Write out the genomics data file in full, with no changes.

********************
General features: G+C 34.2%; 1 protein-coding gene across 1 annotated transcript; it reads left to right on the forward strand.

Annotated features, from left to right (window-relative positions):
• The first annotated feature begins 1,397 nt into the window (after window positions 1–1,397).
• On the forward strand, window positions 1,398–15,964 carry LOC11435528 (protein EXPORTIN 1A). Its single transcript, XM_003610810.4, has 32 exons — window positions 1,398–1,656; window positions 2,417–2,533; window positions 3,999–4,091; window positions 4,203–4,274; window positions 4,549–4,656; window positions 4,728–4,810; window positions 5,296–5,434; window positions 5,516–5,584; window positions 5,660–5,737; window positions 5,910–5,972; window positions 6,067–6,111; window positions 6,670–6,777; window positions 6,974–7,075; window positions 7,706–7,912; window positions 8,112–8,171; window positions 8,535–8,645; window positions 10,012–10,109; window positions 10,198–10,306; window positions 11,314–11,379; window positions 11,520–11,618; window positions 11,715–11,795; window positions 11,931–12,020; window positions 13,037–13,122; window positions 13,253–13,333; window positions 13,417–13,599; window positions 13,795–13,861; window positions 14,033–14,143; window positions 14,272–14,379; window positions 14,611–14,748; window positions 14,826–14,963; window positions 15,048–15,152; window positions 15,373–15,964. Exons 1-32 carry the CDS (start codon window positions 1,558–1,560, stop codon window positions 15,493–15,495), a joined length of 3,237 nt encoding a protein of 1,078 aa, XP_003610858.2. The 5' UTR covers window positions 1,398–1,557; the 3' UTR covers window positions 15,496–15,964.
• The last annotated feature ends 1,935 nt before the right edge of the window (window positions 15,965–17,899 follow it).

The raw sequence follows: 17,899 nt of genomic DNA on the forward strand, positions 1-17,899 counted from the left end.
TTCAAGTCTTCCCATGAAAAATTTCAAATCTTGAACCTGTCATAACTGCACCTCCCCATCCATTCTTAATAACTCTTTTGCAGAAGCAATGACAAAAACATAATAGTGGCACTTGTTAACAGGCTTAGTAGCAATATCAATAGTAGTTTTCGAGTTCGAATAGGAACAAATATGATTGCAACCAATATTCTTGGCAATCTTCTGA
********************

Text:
General features: G+C 34.2%; 1 protein-coding gene across 1 annotated transcript; it reads left to right on the forward strand.

Annotated features, from left to right (window-relative positions):
• The first annotated feature begins 1,397 nt into the window (after window positions 1–1,397).
• On the forward strand, window positions 1,398–15,964 carry LOC11435528 (protein EXPORTIN 1A). Its single transcript, XM_003610810.4, has 32 exons — window positions 1,398–1,656; window positions 2,417–2,533; window positions 3,999–4,091; window positions 4,203–4,274; window positions 4,549–4,656; window positions 4,728–4,810; window positions 5,296–5,434; window positions 5,516–5,584; window positions 5,660–5,737; window positions 5,910–5,972; window positions 6,067–6,111; window positions 6,670–6,777; window positions 6,974–7,075; window positions 7,706–7,912; window positions 8,112–8,171; window positions 8,535–8,645; window positions 10,012–10,109; window positions 10,198–10,306; window positions 11,314–11,379; window positions 11,520–11,618; window positions 11,715–11,795; window positions 11,931–12,020; window positions 13,037–13,122; window positions 13,253–13,333; window positions 13,417–13,599; window positions 13,795–13,861; window positions 14,033–14,143; window positions 14,272–14,379; window positions 14,611–14,748; window positions 14,826–14,963; window positions 15,048–15,152; window positions 15,373–15,964. Exons 1-32 carry the CDS (start codon window positions 1,558–1,560, stop codon window positions 15,493–15,495), a joined length of 3,237 nt encoding a protein of 1,078 aa, XP_003610858.2. The 5' UTR covers window positions 1,398–1,557; the 3' UTR covers window positions 15,496–15,964.
• The last annotated feature ends 1,935 nt before the right edge of the window (window positions 15,965–17,899 follow it).

The raw sequence follows: 17,899 nt of genomic DNA on the forward strand, positions 1-17,899 counted from the left end.
TTCAAGTCTTCCCATGAAAAATTTCAAATCTTGAACCTGTCATAACTGCACCTCCCCATCCATTCTTAATAACTCTTTTGCAGAAGCAATGACAAAAACATAATAGTGGCACTTGTTAACAGGCTTAGTAGCAATATCAATAGTAGTTTTCGAGTTCGAATAGGAACAAATATGATTGCAACCAATATTCTTGGCAATCTTCTGA